Russian police have arrested at least 750 individuals protesting against Putin's mobilization order.
Latvia's foreign minister said the country would not issue visas to Russians looking to flee from mobilization.
New York's $250 million lawsuit against Donald Trump is the beginning, not end, of this case – a tax lawyer explains what's at stake
Harris is expected to discuss the issue surrounding Taiwan's security in her meetings with Japan and South Korea's leaders during her visit.
The EU's executive said the members states must have a common policy on requests by Russians to enter the EU.
China's continued cooperation with Russia and its conduct toward its neighbors and the South China Sea make the Communist nation a security threat, says NATO Secretary-General Jens Stoltenberg.
Women activists have urged heads of state to come together and demand the Taliban uphold women's and girls' rights.
UN human rights envoy for Myanmar Tom Andrews warned countries not to take any measures that would legitimize the junta's planned elections.
Iran's President Ebrahim Raisi said decisive action must be taken on the protests as Tehran blames the US for the unrest.
Two government websites, as well as state-affiliated media sites, were hacked by a group claiming to be linked to "Anonymous."
Barack Obama shares details of final phone call before the raid that killed Osama bin Laden
May 2 marks the 10th anniversary of the raid that killed al Qaeda leader Osama bin Laden under Barack Obama’s administration. In a recent interview, the former president shared details of his last phone conversation before the al Qaeda leader was killed.
In an interview that was shared on the Obama Foundation Youtube channel, the former president shared details of his final phone conversation with now-retired Admiral Bill McRaven before the raid that would ultimately kill bin Laden. Speaking with former deputy National Security Adviser Ben Rhodes, Obama confirmed that he wished McRaven and his team that carried out the raid well and asked the admiral to thank the other troops on his behalf.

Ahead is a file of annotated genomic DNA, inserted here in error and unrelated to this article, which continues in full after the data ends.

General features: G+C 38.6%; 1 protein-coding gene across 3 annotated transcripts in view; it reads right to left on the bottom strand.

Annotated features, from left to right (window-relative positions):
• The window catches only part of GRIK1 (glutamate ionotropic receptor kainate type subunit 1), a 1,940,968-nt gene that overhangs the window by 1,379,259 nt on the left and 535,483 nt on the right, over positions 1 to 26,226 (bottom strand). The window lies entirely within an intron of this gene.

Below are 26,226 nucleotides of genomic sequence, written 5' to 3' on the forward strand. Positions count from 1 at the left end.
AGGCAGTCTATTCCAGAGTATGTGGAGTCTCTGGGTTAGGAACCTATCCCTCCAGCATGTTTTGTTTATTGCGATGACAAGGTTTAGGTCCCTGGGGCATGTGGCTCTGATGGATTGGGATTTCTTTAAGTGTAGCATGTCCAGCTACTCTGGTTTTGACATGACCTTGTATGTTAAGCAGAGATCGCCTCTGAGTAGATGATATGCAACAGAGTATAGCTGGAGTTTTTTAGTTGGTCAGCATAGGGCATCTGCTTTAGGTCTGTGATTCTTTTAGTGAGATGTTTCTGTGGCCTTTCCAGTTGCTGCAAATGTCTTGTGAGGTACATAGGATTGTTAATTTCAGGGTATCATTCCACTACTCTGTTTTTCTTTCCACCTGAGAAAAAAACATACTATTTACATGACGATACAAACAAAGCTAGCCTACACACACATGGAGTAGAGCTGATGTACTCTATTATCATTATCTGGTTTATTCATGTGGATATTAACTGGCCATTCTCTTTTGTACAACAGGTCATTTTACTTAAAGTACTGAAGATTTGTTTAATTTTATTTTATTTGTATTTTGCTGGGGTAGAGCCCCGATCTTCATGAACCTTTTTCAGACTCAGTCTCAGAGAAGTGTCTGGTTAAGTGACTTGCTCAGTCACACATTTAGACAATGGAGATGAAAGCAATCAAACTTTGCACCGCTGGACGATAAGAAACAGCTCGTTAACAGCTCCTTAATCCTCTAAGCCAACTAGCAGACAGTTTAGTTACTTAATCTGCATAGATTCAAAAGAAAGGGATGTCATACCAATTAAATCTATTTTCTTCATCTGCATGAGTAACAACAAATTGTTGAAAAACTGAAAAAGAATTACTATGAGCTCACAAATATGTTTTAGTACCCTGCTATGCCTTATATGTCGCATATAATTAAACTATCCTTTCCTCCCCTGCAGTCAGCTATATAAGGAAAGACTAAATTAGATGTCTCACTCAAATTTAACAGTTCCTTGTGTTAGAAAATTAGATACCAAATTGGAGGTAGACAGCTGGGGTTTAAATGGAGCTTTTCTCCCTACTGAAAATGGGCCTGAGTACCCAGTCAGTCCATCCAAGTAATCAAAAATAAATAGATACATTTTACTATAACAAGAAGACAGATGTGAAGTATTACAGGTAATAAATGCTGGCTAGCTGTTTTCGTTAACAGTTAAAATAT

The former president cited two reasons why he made that final call with McRaven. “One is that no matter how highly trained those warriors were, there was still enormous risk to a mission like that. But the second reason...is that as commander-in-chief in a lot of times, these issues of war are treated as abstractions,” said Obama. “We forget that these are folks who have families and loved ones and that they are carrying a burden on behalf of hundreds and millions of America.”
On May 1, 2011, Obama confirmed that the US forces had shot dead the al Qaeda leader during the raid in a compound in Pakistan. At the time, Obama said that the US will not tolerate its security forces getting threatened or stand by when Americans have been killed.
McRaven also shared his thoughts prior to carrying out the raid. McRaven said that Obama’s call to him at the time “meant a lot,” and praised Obama, saying that the now-former president understood the troops involved in carrying out the raid that was potentially life-threatening.
Last week, Obama condemned the ongoing violence that has been happening in Myanmar since February. In a statement, Obama said that he supported the efforts being made by the Biden administration and other countries in imposing sanctions on Myanmar’s military leaders in an attempt to restore democracy in the country.
The former president said that the Myanmar military’s efforts to “impose its will” will never be accepted by its people. Dozens of civilians have been killed during the violence.
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